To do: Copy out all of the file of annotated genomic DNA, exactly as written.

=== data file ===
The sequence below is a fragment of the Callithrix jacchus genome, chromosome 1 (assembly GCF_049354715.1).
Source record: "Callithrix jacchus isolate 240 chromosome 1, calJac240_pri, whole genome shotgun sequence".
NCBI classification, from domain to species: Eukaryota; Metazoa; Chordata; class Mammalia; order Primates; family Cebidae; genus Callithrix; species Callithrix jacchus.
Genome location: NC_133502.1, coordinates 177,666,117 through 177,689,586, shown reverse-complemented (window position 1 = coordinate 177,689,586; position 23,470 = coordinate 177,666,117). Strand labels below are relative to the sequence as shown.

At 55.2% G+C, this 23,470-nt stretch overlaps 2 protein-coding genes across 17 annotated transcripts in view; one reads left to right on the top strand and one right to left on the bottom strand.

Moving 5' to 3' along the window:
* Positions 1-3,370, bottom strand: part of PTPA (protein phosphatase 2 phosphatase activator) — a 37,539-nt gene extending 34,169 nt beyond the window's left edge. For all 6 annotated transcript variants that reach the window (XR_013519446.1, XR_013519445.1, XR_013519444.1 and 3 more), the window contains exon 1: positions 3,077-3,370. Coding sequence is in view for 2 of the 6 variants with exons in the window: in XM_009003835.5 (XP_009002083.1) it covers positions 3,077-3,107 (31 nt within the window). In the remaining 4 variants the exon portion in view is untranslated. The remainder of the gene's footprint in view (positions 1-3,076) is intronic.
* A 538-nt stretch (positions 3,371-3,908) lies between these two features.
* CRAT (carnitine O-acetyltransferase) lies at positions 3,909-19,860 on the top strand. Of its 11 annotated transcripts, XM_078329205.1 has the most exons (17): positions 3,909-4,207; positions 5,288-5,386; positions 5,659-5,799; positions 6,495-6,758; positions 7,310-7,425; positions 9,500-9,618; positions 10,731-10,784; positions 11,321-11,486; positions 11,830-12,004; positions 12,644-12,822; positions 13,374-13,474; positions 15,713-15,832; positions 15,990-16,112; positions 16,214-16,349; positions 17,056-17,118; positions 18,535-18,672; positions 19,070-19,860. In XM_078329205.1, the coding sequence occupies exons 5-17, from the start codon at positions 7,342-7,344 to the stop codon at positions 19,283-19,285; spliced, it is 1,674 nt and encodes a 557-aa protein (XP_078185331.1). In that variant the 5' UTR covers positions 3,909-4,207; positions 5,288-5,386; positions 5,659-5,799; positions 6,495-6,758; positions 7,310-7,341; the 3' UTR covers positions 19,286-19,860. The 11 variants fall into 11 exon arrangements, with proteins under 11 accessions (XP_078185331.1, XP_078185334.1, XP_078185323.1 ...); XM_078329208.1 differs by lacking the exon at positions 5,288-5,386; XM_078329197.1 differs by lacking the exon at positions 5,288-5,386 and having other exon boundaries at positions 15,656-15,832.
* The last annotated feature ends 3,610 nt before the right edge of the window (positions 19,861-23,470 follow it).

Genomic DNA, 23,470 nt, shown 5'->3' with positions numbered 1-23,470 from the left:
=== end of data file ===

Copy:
The sequence below is a fragment of the Callithrix jacchus genome, chromosome 1 (assembly GCF_049354715.1).
Source record: "Callithrix jacchus isolate 240 chromosome 1, calJac240_pri, whole genome shotgun sequence".
NCBI classification, from domain to species: Eukaryota; Metazoa; Chordata; class Mammalia; order Primates; family Cebidae; genus Callithrix; species Callithrix jacchus.
Genome location: NC_133502.1, coordinates 177,666,117 through 177,689,586, shown reverse-complemented (window position 1 = coordinate 177,689,586; position 23,470 = coordinate 177,666,117). Strand labels below are relative to the sequence as shown.

At 55.2% G+C, this 23,470-nt stretch overlaps 2 protein-coding genes across 17 annotated transcripts in view; one reads left to right on the top strand and one right to left on the bottom strand.

Moving 5' to 3' along the window:
* Positions 1-3,370, bottom strand: part of PTPA (protein phosphatase 2 phosphatase activator) — a 37,539-nt gene extending 34,169 nt beyond the window's left edge. For all 6 annotated transcript variants that reach the window (XR_013519446.1, XR_013519445.1, XR_013519444.1 and 3 more), the window contains exon 1: positions 3,077-3,370. Coding sequence is in view for 2 of the 6 variants with exons in the window: in XM_009003835.5 (XP_009002083.1) it covers positions 3,077-3,107 (31 nt within the window). In the remaining 4 variants the exon portion in view is untranslated. The remainder of the gene's footprint in view (positions 1-3,076) is intronic.
* A 538-nt stretch (positions 3,371-3,908) lies between these two features.
* CRAT (carnitine O-acetyltransferase) lies at positions 3,909-19,860 on the top strand. Of its 11 annotated transcripts, XM_078329205.1 has the most exons (17): positions 3,909-4,207; positions 5,288-5,386; positions 5,659-5,799; positions 6,495-6,758; positions 7,310-7,425; positions 9,500-9,618; positions 10,731-10,784; positions 11,321-11,486; positions 11,830-12,004; positions 12,644-12,822; positions 13,374-13,474; positions 15,713-15,832; positions 15,990-16,112; positions 16,214-16,349; positions 17,056-17,118; positions 18,535-18,672; positions 19,070-19,860. In XM_078329205.1, the coding sequence occupies exons 5-17, from the start codon at positions 7,342-7,344 to the stop codon at positions 19,283-19,285; spliced, it is 1,674 nt and encodes a 557-aa protein (XP_078185331.1). In that variant the 5' UTR covers positions 3,909-4,207; positions 5,288-5,386; positions 5,659-5,799; positions 6,495-6,758; positions 7,310-7,341; the 3' UTR covers positions 19,286-19,860. The 11 variants fall into 11 exon arrangements, with proteins under 11 accessions (XP_078185331.1, XP_078185334.1, XP_078185323.1 ...); XM_078329208.1 differs by lacking the exon at positions 5,288-5,386; XM_078329197.1 differs by lacking the exon at positions 5,288-5,386 and having other exon boundaries at positions 15,656-15,832.
* The last annotated feature ends 3,610 nt before the right edge of the window (positions 19,861-23,470 follow it).

Genomic DNA, 23,470 nt, shown 5'->3' with positions numbered 1-23,470 from the left: